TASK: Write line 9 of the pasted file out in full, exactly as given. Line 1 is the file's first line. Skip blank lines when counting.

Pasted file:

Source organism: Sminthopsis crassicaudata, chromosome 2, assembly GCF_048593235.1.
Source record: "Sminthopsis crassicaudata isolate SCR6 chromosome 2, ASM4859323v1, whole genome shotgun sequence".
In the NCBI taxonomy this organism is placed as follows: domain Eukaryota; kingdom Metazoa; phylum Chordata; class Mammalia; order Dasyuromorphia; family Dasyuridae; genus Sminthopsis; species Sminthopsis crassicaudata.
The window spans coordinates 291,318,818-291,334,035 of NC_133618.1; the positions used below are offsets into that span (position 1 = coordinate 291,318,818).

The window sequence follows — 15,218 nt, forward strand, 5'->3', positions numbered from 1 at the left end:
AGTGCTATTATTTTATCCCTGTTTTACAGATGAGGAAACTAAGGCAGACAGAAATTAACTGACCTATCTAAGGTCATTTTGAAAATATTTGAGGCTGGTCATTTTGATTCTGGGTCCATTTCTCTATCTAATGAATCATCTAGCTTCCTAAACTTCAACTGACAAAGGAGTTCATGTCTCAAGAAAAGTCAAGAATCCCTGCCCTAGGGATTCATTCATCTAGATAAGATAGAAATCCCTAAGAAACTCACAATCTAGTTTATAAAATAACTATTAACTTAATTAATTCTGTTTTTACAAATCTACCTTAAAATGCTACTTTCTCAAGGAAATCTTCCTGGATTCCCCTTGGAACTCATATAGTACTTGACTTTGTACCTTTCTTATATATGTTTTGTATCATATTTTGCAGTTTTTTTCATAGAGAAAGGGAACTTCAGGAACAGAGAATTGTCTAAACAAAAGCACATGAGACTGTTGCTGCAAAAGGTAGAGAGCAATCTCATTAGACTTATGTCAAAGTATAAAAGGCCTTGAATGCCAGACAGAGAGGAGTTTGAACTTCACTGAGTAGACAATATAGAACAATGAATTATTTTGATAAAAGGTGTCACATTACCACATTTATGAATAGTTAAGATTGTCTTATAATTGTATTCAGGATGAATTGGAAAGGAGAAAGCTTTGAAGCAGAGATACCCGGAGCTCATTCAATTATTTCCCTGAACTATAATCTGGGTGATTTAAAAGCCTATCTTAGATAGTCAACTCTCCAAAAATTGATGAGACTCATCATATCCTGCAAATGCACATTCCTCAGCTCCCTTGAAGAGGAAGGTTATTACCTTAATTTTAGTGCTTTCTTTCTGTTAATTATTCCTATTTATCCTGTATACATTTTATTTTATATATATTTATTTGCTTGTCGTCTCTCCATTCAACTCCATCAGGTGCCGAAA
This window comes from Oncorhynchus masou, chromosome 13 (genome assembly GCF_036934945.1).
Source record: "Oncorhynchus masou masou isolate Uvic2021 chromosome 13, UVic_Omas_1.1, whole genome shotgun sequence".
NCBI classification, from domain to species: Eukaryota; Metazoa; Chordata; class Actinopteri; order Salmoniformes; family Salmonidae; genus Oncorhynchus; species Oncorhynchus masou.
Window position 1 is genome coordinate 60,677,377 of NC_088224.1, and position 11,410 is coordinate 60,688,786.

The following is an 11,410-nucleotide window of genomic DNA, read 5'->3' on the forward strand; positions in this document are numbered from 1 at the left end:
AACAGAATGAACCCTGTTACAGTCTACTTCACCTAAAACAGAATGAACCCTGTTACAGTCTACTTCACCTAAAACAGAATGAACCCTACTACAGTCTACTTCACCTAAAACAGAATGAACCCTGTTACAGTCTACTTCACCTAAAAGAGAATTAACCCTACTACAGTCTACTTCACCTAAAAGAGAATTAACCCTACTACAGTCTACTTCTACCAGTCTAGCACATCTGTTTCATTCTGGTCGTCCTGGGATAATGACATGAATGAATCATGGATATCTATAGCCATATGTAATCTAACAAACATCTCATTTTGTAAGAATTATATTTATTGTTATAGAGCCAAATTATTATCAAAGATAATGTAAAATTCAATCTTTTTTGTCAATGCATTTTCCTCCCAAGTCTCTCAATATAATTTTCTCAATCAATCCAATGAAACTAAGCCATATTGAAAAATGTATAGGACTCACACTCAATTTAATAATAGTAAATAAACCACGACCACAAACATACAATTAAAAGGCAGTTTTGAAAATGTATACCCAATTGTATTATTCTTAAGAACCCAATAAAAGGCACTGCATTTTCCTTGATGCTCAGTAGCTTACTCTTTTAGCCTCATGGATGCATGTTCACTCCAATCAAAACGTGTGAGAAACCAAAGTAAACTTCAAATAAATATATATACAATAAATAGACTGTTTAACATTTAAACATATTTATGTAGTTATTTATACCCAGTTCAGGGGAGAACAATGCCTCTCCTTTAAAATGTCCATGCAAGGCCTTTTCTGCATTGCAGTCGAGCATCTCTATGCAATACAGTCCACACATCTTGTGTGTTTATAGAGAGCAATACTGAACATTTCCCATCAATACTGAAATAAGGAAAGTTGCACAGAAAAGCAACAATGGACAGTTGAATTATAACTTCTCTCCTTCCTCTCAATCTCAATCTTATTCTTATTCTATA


NCBI classification, from domain to species: Eukaryota; Metazoa; Chordata; class Actinopteri; order Salmoniformes; family Salmonidae; genus Oncorhynchus; species Oncorhynchus masou.